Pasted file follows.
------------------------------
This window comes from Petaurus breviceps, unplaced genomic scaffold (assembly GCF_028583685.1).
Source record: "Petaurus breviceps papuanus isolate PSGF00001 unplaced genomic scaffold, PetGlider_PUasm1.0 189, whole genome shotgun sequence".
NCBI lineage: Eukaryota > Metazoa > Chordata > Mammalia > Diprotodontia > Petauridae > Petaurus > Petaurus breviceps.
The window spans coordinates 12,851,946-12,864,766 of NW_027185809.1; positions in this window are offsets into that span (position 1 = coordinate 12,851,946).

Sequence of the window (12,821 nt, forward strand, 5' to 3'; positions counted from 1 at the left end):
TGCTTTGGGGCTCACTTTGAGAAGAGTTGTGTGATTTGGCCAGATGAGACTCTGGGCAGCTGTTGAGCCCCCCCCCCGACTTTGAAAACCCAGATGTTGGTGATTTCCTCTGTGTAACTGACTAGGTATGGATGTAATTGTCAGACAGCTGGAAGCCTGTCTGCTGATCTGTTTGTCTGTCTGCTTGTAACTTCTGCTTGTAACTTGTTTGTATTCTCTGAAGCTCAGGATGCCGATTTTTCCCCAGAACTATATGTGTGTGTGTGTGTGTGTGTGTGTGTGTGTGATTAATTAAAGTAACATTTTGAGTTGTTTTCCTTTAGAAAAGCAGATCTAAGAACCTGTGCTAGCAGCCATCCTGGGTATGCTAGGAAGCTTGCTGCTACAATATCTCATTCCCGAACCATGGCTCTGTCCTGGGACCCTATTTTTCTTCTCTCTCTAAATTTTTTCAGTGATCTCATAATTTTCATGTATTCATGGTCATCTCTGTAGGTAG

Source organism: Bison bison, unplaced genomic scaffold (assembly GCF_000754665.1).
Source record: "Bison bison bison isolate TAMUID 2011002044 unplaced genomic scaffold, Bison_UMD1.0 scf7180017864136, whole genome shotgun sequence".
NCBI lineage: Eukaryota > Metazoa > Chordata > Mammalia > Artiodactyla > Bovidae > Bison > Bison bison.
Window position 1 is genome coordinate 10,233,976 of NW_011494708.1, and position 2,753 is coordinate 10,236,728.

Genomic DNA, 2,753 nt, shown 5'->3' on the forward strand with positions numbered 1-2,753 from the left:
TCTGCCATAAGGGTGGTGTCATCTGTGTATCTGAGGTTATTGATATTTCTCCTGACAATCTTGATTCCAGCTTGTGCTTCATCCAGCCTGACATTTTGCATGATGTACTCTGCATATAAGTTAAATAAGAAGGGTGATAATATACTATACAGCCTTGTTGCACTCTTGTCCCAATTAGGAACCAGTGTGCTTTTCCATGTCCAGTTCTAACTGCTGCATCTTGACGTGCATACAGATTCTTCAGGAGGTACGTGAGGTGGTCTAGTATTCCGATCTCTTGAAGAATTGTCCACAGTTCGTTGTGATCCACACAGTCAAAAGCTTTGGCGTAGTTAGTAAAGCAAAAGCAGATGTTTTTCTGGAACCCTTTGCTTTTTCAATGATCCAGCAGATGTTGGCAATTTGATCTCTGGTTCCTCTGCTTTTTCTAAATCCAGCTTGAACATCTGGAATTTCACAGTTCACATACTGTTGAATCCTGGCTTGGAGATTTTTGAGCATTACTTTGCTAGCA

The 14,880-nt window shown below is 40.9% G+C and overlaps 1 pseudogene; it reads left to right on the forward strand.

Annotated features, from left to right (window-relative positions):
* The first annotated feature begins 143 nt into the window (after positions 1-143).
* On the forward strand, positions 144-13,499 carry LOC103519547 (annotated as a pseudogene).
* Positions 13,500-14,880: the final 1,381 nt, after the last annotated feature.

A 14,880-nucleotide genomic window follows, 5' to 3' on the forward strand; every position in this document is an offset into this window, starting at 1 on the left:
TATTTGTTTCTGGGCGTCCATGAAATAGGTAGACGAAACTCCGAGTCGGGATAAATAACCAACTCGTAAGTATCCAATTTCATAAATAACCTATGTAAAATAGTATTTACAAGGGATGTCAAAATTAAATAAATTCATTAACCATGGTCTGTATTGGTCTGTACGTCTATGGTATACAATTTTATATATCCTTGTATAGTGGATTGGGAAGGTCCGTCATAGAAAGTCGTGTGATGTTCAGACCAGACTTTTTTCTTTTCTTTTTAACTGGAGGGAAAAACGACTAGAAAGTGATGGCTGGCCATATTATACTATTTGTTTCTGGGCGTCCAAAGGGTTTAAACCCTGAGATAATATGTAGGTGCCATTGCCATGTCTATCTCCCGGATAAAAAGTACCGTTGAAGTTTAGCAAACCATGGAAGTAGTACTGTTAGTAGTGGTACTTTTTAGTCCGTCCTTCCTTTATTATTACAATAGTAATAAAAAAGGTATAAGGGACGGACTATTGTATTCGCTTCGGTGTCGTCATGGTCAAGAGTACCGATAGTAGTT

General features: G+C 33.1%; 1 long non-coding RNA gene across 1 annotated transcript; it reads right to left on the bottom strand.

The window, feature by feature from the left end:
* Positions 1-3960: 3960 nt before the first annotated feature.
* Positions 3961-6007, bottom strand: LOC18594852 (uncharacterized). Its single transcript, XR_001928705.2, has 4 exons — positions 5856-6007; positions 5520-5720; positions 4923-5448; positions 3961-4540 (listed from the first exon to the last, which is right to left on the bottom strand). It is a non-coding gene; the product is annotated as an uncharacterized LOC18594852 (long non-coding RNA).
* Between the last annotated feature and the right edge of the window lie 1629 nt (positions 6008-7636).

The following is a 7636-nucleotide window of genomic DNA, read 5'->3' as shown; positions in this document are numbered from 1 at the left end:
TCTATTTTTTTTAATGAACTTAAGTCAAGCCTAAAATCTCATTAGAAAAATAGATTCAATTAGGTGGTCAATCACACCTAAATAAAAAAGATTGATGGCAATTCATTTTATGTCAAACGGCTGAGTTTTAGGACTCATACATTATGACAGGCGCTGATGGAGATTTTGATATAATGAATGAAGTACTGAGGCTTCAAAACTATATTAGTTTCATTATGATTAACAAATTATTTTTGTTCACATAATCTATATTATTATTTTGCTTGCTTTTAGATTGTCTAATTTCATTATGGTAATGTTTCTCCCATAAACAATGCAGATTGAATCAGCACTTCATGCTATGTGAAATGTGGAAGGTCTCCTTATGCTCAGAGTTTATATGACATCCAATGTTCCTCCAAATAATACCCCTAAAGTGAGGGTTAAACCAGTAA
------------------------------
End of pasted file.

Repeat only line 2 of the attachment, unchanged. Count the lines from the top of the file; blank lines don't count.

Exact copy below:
Source record: "Petaurus breviceps papuanus isolate PSGF00001 unplaced genomic scaffold, PetGlider_PUasm1.0 189, whole genome shotgun sequence".